“A man growing old becomes a child again” – Sophocles
What I often see around bloggers’ birthdays, are articles entitled “number of things I’ve learned by number of years I’ve been alive”. For the most part, if I read your blog, I read them. They can be very hit or miss. I think a big part of that is the vast majority of lessons we share are learned fairly recently – though I don’t mean to generalize (I know there are plenty of profound seven-year olds out there).
So with my 28th birthday upon me, I wanted to write. I wanted to talk about how this year will be different, how I’ve renewed my motivation, how I’ll take big life steps and achieve more than I ever have.
But I probably won’t.
So instead, I’ll share a random number of thoughts that end when I’m out of things to say. It won’t be life-changing, but it will be very honest:
#1 Cancer sucks. I’m not sure if it’s part of getting older, but every year it seems like cancer creeps closer and closer to home. That’s not to say I’m sick, but various forms of cancer are taking people and animals close to me, and there isn’t a damn thing I can do about it. I lost a friend to cancer this year. His name is Ryan and he’s a far better man than I am. An animal I love very dearly was also diagnosed. If nothing else, I’m choosing to live life to the fullest because this year in particular has taught me that cancer does not discriminate and it can strike anyone and any time. So say I love you, make time for those important to you, and that should include yourself. Which reminds me…
#2 If you don’t have a hobby, get one. Some of my favourite time spent over the past year has been spent alone. I don’t hate the people in my life, quite the contrary, but exploring my own hobbies such as writing, learning about new things, and playing video games has awarded so many opportunities to take care of myself. It’s so tempting to accept every invite you receive. Do right by you and those invites should always be there.
#3 Growing up is expensive.
I got engaged in January. Now I’m looking at houses. And so quickly, I’ve seen my life-savings (and then some) split every-which way, allocated to the steps to come. Don’t get me wrong, I’m happy to take each and every one of them. I just remember what it was like to be seven years old and feel my piggy bank get lighter and lighter as you can finally afford the things you want. (So maybe there are some profound seven year olds out there…)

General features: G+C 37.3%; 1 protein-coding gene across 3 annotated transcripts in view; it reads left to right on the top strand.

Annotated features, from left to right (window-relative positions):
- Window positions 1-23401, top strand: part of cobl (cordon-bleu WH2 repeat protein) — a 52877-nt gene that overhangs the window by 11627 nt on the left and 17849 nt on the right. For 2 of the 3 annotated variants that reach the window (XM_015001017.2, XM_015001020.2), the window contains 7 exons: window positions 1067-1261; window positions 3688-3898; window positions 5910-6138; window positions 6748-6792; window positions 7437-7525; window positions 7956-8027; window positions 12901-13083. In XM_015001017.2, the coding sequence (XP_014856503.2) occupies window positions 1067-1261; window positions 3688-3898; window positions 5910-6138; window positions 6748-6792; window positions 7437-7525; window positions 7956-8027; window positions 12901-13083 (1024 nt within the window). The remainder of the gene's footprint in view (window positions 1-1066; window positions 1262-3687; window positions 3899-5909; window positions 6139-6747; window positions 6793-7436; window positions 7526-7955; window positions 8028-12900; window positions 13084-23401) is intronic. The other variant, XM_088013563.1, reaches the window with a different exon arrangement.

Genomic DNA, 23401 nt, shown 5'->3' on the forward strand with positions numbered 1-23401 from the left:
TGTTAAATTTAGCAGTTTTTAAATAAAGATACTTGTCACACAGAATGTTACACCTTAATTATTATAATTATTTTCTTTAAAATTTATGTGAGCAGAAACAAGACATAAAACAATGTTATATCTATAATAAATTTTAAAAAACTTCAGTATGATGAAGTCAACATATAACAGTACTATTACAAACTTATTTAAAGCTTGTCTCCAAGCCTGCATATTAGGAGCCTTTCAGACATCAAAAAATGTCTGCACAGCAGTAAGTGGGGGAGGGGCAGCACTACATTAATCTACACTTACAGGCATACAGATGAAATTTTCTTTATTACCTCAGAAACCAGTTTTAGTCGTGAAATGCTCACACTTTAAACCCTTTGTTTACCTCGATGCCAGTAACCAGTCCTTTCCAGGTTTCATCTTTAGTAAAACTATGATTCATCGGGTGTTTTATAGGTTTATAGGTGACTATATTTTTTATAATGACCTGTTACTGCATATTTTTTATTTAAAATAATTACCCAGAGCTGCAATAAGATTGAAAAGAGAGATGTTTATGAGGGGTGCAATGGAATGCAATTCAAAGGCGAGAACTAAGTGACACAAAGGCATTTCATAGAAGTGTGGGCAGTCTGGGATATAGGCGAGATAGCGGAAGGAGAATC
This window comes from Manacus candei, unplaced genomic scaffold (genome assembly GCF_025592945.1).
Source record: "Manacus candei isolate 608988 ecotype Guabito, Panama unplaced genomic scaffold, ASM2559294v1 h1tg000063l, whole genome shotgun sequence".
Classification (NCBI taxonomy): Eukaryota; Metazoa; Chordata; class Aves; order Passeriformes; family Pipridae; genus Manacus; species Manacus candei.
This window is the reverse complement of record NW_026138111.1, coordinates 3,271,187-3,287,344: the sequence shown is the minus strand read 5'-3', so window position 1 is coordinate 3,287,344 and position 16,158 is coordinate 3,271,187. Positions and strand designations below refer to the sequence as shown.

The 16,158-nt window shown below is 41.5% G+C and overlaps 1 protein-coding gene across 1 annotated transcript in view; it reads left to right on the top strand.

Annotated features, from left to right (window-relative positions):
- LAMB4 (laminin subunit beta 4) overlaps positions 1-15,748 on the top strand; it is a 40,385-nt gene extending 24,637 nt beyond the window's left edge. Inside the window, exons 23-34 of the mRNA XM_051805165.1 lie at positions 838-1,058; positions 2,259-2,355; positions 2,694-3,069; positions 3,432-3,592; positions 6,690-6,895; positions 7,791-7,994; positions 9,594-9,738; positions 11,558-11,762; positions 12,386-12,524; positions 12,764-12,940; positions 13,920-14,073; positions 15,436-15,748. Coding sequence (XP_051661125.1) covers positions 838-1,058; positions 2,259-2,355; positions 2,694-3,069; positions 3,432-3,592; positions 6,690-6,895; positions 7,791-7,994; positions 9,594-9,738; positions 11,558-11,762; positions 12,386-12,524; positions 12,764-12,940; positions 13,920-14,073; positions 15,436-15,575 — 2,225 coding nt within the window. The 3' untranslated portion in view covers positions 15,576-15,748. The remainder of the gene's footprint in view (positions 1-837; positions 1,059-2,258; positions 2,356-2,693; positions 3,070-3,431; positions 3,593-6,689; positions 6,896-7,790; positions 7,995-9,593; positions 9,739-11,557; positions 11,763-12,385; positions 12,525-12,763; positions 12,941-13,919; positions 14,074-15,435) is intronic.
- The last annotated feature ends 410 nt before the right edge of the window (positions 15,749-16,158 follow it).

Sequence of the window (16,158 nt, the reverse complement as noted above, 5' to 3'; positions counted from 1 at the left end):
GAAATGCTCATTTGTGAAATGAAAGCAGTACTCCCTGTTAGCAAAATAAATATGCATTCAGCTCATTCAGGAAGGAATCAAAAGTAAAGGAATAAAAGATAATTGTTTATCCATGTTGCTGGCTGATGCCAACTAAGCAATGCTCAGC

#4 Live by your own rules. Your family and friends will should have your best intentions at heart, often offering advice on everything they get a chance to weigh in on. But it’s you who will have to live with the decisions you (or they) make. Sometimes, it’s perfectly alright to take the road less traveled, make the unpopular decision. Hell, I owe my career to such a choice.
#5 They’ll ruin you, if you let them. I can’t tell you how many posts I’ve had second thoughts about before publishing. I can’t tell you how many negative comments I’ve received on content I never dreamed would be contentious. I can’t tell you how many snide remarks I’ve taken to heart from people I’ll never even meet. And that’s the nature of the beast. Don’t let the haters control your airwaves, and definitely don’t let a hyper-sensitive, easily-offended society muffle your voice.
#6 Redefine respect in your life. A little while ago, I read an article that said “if you want to know the true measure of a person, look at how they treat those that they have nothing to gain from”. It stayed with me, clearly. But beyond that I think we all ought to take a good hard look at how we’re being treated by those in our lives, and speak out when it falls short of what we need. Back to the original thought, virtually every person you come in contact with knows something you don’t. You can learn from them. So in a way, there isn’t a test of how you treat someone “when you have nothing to gain”. The real test is whether or not you can identify what you can learn from them, and respect them as you would any other teacher.
#7 Deal with disappointment. I am so disappointed with some of the people in my life, and my childish mentality has always gone to “I should minimize contact… to punish them”. But that’s so wrong on so many levels. In a lot of these cases, the reasons I’m disappointed aren’t because they are doing something wrong, just something that I don’t agree with. I have to deal with disappointment by being more tolerant and open-minded. Perspective is everything.
#8 Life is too short, so do it today. I can’t even begin to tell you about the number of projects I’ve put off to “some time soon”. OK, I can. One is the gym. I haven’t totally let myself go by any means, but I’m not really happy with the way I look in pictures. And for a guy who takes a minimum of one photo a day, that can be a problem. So I joined a gym recently. I don’t go as often as I should, I don’t see as much progress as I had hoped, but I’m doing something. I’m proud of myself for not waiting until January 1st when I realized there was an issue on February 1st and I hope I get to talk about some of this momentum in updates to come.
And that’s it. There’s no meaning behind the number eight here, no encrypted message of self-help to be extracted from the first initial of each sentence (at least not intentionally), just a few thoughts I’d have loved to share with myself from a year ago, or two years ago, or the poor seven-year old me.